Is Canadian English like British English or American English? The truth is, it’s a little bit of both. Let’s navigate the 4 most common questions together.
1. What does “sorry” mean?
“Sorry” is a word that means many things. It’s not only used to apologize. It’s used to say, “I’m sorry”, “please excuse me”, and “pardon me?”
There is a joke that one Canadian will accidentally bump another one, and it will be the one who was bumped and not the bumper who will apologize. This is true, and many sentences start with the words, Sorry, but… as in, Sorry, but I don’t understand you. In these cases “sorry” is meant as a polite way of saying “excuse me.”
2. Do you spell words the American way or the British way?
Spelling can be confusing, as Canadians have adopted both American and British spellings. As a rule, Canadians use the British “ou” spelling.
But, they use the American “Z”
Tip: Experts say it doesn’t matter if you spell your words the “British” way, “American” way, or the “Canadian” way (this also goes for any other English speaking country) as long as you stay consistent. If you are typing using a word processor or other such software, make sure the language is set to the right country.
3. What does Canadian Pronunciation sound like?
How is the Canadian accent different from the American accent? The vowel sounds of O and U are pronounced differently in Canada, where the A sound is generally sharpened as it is in American English. Of course, both countries are quite large and have regional accents that are quite unique.
In general, in Canada, you’ll find that “ou” together sounds like “oo”. It’s very prominent in the following words:
House – sounds like “hoose”
About – sounds like “a boot”
Where the American accent puts more emphasis on the hard “a” sound, which you will hear in the word, “A-merican” (compared to the Canadian, “ah –meri-cen”.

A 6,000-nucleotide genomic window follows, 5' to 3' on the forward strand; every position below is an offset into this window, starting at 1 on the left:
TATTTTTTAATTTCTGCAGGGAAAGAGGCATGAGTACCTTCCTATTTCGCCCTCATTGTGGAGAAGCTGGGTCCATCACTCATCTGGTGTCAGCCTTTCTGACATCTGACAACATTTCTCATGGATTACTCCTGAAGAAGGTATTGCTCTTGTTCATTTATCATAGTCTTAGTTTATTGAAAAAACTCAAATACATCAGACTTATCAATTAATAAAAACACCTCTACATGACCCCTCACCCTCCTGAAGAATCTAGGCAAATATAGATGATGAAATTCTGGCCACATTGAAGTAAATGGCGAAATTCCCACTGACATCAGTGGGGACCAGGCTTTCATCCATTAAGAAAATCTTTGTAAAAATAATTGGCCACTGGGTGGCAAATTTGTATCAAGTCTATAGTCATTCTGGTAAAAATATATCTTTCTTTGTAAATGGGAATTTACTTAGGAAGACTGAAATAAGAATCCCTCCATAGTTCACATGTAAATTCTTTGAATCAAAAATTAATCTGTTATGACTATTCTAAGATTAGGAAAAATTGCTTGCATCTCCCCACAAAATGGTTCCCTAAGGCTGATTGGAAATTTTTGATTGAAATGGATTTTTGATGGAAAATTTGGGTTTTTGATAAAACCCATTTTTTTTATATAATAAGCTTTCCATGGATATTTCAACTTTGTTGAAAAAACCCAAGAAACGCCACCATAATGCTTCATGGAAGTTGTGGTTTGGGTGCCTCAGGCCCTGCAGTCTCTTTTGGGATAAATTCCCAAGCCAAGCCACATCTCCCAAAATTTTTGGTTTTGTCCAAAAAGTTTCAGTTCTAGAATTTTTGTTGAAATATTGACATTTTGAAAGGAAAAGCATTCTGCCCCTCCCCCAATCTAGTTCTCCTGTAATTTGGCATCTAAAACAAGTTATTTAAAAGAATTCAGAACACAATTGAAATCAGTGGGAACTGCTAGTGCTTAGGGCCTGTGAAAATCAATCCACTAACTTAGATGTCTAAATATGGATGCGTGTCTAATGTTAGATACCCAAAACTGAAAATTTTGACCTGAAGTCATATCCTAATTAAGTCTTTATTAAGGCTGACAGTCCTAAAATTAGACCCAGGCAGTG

In both the United States and Canada, you will hear the “t” sound pronounced like the letter “d” in some cases. These cases are when the “t” is in the middle of the word.
Bottle – sounds like “boddle”
Water – sounds like “wadder”
Daughter – sounds like “dauder”
For more information you can watch this wonderful YouTube lesson:
American vs. British English - Vowel Sounds
4. What does “Eh” mean?
If you go to Canada, you will hear Canadians end their sentences with “eh”. We use this instead of “tag” questions. In British English you will hear “tag questions” like this:
The weather is nice, isn’t it?
He is Joe’s son, isn’t he?
You are going to Spain, aren’t you?
This is meant to push the conversation forward. The “tag” is formed by using the auxiliary of the original statement (is, are) and then adding another question to the end of the statement.
The proper response is an acknowledgement and then another question:
Yes, it’s nice. Are you going out?
He is. Do you know him?
I am. Have you been there?
In Canadian English, we use “eh” instead.
The weather is nice, eh?
This is used when you know the answer will be yes. The response is a yes, or a nod.
Yes, it is.
Question tags are used in Canada, but not as commonly as in British English.
As a language learner, you may get frustrated with all the rules and different pronunciation of words and accents. Don’t worry though! When you start learning, choose the style of English that you appeals to your ears and your mouth. As you get better, you will begin to add more and different words and accents to your vocabulary.
When you do a test, make sure to research what kind of test you’re doing. For example, Oxford tests like First, BEC, or IELTS use British English and you’re expected to know the British spelling of words and some common expressions. However, examiners know that people these days are taught by a variety of teachers with different accents, so don’t worry if your teacher is American, British, or even Indian!
English is a changing language and is easily adaptable.
Wikipedia: Canadian Raising
Rachel’s English: American English vs. British English
Image by LEIGH R.HILBERT (CC BY 2.0)